CHICAGO -- Mayor Richard Daley yesterday proposed a $1.8 billion corporate fund budget for fiscal year 1994 that is balanced through tax increases, an early retirement program, and better-than-expected revenue growth.
The city may also turn to selling delinquent property liens and fines to raise money for the budget.
One thing the mayor is not planning to include in the budget is raising property taxes. Chicago's fiscal year begins Jan. 1.
In a speech to the city council, Daley proposed increasing taxes on utilities, liquor amusements, and parking. Daley also proposed closing the tax loophole on the sale of natural gas by independent brokers and imposing higher fees or fines as ways to plug a $35 million revenue gap in the budget.
In August, city officials had projected a $102 million shortfall in the upcoming budget. However Paul Vallas, Chicago's budget director, said yesterday that the shortfall was pared down to $35 million through stronger-than-expected revenue growth, an early retirement program that attracted 1,600 to 1,700 city employees, and the fact the state of Illinois has assumed some health and crime-related services for the city.
Vallas also said his office is researching the possibility of selling debt owed to the city in conjunction with Daley's budget proposal.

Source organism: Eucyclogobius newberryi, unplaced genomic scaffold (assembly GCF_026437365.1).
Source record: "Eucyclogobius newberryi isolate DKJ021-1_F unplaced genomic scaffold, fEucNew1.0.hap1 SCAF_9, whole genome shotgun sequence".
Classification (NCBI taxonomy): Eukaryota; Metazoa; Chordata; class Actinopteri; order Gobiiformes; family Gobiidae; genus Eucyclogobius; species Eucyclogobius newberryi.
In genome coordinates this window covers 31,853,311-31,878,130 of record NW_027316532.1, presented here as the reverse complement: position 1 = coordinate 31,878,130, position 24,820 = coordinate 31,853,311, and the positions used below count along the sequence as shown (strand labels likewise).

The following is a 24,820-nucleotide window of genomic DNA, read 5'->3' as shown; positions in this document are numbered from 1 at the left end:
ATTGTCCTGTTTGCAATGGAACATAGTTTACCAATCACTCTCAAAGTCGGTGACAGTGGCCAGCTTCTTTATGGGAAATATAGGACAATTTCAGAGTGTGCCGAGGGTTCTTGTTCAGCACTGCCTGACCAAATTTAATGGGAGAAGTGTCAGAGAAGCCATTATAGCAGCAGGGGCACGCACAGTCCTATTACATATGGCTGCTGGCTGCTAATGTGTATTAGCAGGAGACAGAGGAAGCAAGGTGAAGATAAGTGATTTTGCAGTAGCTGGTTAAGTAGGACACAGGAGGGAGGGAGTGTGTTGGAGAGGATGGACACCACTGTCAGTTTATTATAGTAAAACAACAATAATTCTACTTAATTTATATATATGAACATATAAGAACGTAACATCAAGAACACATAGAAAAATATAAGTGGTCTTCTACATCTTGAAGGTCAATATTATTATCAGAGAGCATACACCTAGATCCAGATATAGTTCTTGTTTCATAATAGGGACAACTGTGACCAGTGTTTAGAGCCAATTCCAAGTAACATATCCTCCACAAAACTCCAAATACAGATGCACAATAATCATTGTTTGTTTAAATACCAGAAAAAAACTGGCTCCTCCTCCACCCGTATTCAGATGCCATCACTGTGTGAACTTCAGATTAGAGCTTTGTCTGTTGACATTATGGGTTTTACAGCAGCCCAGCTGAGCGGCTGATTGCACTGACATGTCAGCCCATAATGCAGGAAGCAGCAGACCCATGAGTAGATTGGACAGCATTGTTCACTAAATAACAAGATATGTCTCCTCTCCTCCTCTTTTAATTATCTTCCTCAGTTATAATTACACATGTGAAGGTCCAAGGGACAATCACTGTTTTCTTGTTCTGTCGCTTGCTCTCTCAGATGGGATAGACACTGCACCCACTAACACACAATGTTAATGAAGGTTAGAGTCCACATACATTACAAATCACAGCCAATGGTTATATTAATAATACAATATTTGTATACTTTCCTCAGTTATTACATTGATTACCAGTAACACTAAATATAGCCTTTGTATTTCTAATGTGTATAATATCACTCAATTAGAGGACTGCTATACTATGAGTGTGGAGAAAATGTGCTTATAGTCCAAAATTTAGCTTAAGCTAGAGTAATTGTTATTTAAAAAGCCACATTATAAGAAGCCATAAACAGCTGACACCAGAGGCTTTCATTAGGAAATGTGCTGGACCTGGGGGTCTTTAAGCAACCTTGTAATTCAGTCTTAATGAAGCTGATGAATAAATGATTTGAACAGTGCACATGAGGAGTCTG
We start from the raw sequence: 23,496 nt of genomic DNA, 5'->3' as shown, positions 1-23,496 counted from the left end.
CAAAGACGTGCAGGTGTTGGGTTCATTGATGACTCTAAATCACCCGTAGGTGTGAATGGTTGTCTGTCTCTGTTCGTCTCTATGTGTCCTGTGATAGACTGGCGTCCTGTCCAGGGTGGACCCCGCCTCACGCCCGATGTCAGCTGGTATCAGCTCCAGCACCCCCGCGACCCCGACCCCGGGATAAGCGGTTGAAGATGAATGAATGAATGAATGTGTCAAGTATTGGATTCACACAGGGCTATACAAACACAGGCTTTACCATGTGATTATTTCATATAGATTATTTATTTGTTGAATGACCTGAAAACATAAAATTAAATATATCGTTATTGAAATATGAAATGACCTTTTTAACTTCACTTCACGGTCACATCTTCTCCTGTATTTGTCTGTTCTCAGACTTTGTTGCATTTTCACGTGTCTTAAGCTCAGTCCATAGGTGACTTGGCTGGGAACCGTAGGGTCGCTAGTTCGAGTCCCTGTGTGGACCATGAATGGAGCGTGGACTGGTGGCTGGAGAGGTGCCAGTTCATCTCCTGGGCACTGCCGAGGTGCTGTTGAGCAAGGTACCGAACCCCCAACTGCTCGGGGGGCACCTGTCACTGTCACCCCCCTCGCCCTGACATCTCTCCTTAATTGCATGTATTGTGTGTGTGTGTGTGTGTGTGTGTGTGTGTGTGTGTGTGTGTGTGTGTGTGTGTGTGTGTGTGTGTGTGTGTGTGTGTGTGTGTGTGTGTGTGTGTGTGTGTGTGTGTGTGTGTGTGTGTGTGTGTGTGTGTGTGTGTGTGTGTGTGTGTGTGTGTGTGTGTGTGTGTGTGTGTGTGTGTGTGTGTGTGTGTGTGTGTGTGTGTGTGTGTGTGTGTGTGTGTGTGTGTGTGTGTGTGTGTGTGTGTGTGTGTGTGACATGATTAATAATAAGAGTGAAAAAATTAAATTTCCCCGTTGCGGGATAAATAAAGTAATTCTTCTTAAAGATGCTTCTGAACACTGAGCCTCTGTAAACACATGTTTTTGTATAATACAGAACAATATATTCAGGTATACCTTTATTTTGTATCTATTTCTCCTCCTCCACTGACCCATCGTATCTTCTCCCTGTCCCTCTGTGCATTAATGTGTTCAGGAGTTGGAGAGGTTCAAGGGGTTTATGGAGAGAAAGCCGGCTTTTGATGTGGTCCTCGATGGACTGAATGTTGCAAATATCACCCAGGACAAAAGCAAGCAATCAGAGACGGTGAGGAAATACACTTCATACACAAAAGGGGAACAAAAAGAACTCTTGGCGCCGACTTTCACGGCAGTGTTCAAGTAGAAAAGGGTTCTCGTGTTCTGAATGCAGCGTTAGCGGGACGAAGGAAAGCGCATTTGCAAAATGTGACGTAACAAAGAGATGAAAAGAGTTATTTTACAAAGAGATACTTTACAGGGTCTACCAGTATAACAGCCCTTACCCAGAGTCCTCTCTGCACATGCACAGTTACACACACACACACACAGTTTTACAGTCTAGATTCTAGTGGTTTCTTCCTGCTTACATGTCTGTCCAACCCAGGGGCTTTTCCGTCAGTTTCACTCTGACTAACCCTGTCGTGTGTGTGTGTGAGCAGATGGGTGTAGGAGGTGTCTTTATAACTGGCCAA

"We are talking to a number of interested parties in researching this, and in the next couple of weeks we hope to have a proposal," Vallas said.
The idea of the debt sale came from Alderman Ed Burke, chairman of the Chicago City Council's Finance Committee. Burke said the sale would be similar to one undertaken by Jersey City, N.J. in June. In that deal, Jersey City sold $44 million of outstanding tax liens to First Boston Corp. in return for about $25 million in cash and $19 million in the form of a subordinated note. First Boston then created taxable bonds backed by cash flows to be generated from future tax lien collections and privately placed them with institutional investors.
Vallas said that selling property liens could be problematic from a legal standpoint because Cook County, not Chicago, collects property taxes. However, he said that other debt, such as water bills and parking tickets, is being considered for the sale. Vallas said he could not estimate how much debt the city would consider selling.
Burke has said $450 million in unpaid traffic tickets could be sold in a deal similar to the one in Jersey City.
Daley told the city council yesterday that he will be flexible in working with aldermen to devise a revenue raising plan to balance the budget.
The Daley Administration has attributed the shortfall to higher labor cost and lagging revenues. City officials also blamed the Illinois General Assembly's action earlier this year to discontinue giving local governments money from a temporary state income tax surcharge. Chicago would have received about $36 million in surcharge revenues in fiscal 1994, according to Vallas.